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Webinars are an amazing lead generation and business growth tool. If you’re a savvy marketer, you’re definitely making them a key part of your tool set.
In fact, a recent survey found that 73% of marketing and sales teams believe webinars are one of the best ways to generate quality, qualified leads.
The reasons for this are vast and far reaching, but we do know that webinars are one of the best ways to engage an audience (and an engaged audience is more likely to be receptive to buying what you’re selling).
What some marketers find a little more difficult is justifying ROI. While webinars are a budget-friendly way to engage your audience, you still have justify the time and resource you’re putting into them, and that can be difficult if you don’t have some defined goals.
What do you want to get out of your webinar? Brand awareness? Business growth? In order to reach your goals, you have to decide what metrics are going to get you there.
Success will mean different things to different people. Some of these will be measurable, and some will not. We’ve put together a list of some of the metrics that can help you determine whether your webinar programme is helping you reach your business goals:
It’s pretty simple - you want to know how many people registered and attended your webinars. While attendance is obviously the main goal, registrations can be just as useful.
Why? Well, because in registering for a webinar, people are giving you their contact information. So even if they don’t attend the webinar, if you’re savvy and adhere to GDPR guidelines, you can still market to these contacts. They’re still leads. So ensure you’re tracking and engaging with people who have registered for your webinars, even if they don’t attend.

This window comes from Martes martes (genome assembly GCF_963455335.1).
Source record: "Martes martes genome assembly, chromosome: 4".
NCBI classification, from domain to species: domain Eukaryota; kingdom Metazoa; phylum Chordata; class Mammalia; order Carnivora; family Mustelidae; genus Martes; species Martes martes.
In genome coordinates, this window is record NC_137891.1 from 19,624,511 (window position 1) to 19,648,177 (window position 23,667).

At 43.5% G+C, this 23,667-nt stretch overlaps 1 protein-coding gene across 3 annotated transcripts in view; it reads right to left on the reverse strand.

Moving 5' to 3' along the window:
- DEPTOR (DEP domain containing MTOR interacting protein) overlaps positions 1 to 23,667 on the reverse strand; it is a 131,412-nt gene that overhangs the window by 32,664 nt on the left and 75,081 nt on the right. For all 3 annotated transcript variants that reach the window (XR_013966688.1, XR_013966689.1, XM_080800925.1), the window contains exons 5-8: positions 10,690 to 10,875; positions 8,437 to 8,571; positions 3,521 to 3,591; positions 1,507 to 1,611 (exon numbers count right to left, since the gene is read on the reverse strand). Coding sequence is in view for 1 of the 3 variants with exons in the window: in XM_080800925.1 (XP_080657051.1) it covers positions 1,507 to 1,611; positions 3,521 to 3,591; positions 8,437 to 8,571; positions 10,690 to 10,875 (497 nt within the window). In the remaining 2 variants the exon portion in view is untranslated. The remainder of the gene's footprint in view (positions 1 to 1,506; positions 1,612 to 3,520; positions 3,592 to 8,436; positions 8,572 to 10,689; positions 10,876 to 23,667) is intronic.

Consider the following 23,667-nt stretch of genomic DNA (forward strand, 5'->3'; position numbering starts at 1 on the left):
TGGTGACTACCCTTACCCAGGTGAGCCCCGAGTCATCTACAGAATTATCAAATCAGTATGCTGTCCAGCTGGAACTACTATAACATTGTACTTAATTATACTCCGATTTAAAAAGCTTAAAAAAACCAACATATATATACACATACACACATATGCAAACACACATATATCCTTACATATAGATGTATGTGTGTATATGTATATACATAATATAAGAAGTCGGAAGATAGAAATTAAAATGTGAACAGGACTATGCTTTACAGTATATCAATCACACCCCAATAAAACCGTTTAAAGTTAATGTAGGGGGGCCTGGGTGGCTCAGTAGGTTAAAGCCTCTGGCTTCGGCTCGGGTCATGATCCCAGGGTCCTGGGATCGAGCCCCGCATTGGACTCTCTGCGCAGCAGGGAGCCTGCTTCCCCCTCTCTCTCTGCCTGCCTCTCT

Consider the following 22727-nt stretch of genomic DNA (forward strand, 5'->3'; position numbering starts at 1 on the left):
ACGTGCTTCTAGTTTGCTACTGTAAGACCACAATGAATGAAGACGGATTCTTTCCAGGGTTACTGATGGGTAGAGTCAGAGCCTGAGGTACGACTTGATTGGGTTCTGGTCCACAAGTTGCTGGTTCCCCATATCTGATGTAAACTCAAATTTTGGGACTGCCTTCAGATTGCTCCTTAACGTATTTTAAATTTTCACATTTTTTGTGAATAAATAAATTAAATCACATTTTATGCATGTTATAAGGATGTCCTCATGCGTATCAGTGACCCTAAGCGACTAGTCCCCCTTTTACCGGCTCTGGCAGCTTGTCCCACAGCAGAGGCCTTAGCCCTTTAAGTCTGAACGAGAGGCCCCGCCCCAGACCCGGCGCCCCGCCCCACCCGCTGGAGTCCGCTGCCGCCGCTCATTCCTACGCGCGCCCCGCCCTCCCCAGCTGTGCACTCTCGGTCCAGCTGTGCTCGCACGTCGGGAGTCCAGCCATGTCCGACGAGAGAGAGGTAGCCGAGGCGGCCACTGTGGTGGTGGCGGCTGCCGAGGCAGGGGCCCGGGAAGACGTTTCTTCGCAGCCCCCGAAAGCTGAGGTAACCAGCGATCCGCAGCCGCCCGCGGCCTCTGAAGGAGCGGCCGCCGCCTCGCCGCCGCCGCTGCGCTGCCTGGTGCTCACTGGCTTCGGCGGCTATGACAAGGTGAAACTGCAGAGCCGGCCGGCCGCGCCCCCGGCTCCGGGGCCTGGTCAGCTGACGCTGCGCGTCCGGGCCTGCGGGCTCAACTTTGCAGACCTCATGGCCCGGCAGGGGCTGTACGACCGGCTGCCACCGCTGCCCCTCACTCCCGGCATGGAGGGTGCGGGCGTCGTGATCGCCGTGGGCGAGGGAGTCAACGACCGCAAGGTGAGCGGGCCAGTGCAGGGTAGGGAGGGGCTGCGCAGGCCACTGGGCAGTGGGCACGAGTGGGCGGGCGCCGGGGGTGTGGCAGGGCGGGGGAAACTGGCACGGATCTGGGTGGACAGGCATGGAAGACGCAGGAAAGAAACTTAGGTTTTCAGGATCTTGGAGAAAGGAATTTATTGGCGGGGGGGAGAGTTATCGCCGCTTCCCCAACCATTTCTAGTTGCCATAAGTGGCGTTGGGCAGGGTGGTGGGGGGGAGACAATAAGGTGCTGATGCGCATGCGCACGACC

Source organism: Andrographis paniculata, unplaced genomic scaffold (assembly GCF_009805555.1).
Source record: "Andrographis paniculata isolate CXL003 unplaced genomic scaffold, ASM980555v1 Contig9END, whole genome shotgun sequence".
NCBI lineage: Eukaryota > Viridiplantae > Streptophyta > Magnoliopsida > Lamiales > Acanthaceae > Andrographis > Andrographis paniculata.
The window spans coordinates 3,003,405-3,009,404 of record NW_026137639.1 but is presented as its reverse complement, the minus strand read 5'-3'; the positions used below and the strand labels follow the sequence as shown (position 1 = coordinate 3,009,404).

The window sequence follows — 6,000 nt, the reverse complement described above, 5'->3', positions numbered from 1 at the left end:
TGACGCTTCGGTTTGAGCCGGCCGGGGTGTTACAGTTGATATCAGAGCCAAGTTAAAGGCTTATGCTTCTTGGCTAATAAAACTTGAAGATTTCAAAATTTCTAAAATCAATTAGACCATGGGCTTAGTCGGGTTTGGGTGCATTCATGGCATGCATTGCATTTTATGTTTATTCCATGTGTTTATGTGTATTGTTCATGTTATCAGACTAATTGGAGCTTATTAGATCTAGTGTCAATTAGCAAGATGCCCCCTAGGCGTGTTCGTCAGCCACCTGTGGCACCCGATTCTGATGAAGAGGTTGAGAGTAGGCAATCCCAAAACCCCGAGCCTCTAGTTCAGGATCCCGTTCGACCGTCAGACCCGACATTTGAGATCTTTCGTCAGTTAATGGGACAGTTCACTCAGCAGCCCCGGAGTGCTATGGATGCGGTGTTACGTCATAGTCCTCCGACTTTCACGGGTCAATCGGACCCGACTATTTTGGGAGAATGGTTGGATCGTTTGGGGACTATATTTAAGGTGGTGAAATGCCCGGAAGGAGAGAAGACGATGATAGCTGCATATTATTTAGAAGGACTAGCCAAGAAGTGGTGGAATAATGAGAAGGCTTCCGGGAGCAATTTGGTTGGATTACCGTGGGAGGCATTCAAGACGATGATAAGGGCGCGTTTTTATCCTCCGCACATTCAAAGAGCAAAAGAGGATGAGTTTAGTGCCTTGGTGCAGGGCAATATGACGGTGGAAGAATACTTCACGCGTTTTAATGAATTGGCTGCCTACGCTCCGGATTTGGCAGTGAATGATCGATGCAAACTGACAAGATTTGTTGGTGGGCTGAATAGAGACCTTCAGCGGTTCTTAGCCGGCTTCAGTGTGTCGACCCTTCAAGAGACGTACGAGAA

If click through is high but registration is low, it would suggest a couple of things. Firstly, the registration page may not be “attractive” enough. Is your copy concise? Is it fully branded, making it look like an extension of your website?
Secondly, it may mean your messaging is off. Does the message on your email or other promotional material match the message on your registration page? Tracking your registrant numbers can bring a lot of insight to your marketing practices.
And the attendees? Well, these are your warmest leads of course. These are the contacts who took time out of their day to listen to what you were saying. So while registrants are important, attendees are the golden ticket.
When it comes to lead generation, one of the most important metrics will be registrant->attendee. In examining your conversion rate, you’ll be able to determine things like how effective your marketing is, how engaging people found your webinar environment (landing page, event page, etc.), and how engaging your topic is. If the conversion rate is low, you may need to tweak the process used after registration.
What’s great, is these numbers can extend to your on-demand event as well. If you had a lot of registrations, low attendance, but high on-demand viewing figures, it may say something about the time and day of your webinar.
At the end of the day, a lot of the webinars our customers run are to generate leads, so keeping close watch of who registers, attends, and why, will help you ensure you’re getting a lot of quality leads.
Knowing how many people attended your webinar is important, however perhaps more interesting is how engaged your attendees are. Showing up is great, but are they asking questions, answering polls and surveys, downloading the assets you prepared for your presentation?
As I said before, an engaged audience is an audience warm to your message. Using the reporting and data from your webinar you can look into much more detail than simply how many attended.